Consulting, Research and Speaking on Health and Media Issues

Piers Morgan Live on CNN – Video games and violence

Today’s Piers Morgan Live (CNN) features an interview with Joshua Cooke–from prison. Cooke killed his parents with a shotgun ten years ago. At the time, news headlines called this The Matrix case, because Cooke admitted watching that film over and over. He also played violent video games, including Grand Theft Auto, BloodRayne, Resident Evil and Doom. (See this Washington Post story for details about the case.)Wireless Gamepad

Because of the media violence angle, Piers Morgan’s producers asked me to join a panel to discuss the interview, with psychologist Xavier Amador and criminology professor James Alan Fox.

Three points I made on the show bear repeating:

  • Like it or not, playing violent video games is, statistically speaking, a normal behavior for modern teenagers. Among the  young teens I studied while at Massachusetts General Hospital/Harvard Medical School, over two-thirds of boys (and almost a third of the girl gamers) played at least one Mature-rated violent video game on a regular basis. By contrast, fortunately, murder is an extremely uncommon activity.
  • What made Joshua Cooke’s video game play unusual was isolation and lack of balance. Most teenagers–especially boys–who play video games view them as a social activity. More often than not, they get together with friends to play, or join games with friends or people they haven’t met (but may know well) on the Web. Cooke apparently played alone virtually all of the time. Moreover, he had few interests or inputs outside of violence-themed videogames, music and films. As he told Piers Morgan, “Sometimes I would play [videogames] 12 to 15 hours a day without leaving my room. I would have food…stashed over in my room so I wouldn’t have to leave.”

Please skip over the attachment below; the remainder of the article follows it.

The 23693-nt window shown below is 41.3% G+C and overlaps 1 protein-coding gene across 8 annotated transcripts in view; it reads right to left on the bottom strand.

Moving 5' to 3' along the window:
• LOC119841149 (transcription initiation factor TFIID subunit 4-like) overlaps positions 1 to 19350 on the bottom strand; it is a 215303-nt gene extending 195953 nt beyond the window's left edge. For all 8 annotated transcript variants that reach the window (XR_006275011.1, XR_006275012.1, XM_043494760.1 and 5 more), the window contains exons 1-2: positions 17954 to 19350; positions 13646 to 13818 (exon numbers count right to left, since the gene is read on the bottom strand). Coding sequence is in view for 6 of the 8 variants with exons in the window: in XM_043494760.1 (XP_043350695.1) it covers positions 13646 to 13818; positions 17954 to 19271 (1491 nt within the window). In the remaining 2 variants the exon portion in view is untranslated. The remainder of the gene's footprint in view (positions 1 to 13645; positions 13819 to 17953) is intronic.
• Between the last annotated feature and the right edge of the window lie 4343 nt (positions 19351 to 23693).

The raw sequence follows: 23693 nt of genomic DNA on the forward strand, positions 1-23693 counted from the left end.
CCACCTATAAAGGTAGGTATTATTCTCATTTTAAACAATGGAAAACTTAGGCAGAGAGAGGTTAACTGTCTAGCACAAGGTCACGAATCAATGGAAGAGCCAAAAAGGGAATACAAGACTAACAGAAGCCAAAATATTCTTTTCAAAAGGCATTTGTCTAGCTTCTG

• It’s possible that for a while, playing video games helped Joshua Cooke cope. In the CNN interview, Cooke said, “When I would play these games, I just—it did a lot for me mentally, for I could release my aggression with these games.” In my research sample, many teens played video games to cope with difficult feelings; 45% of boys agreed that they played video games in part “to get my anger out.” In focus groups, boys made comments such as, “Getting wrapped in a violent game, it’s good. ‘Cause if you mad, when you come home, you can take your anger out on the people in the game.” Another boy said, “Last week, I missed one homework and my teacher yelled at me. . . . When I went home, I started playing Vice City and I did a cheat code to get a tank and I ran over everybody. And I smashed a lot of cars and blew them up. . . . I was mad, and I turned happy afterwards.”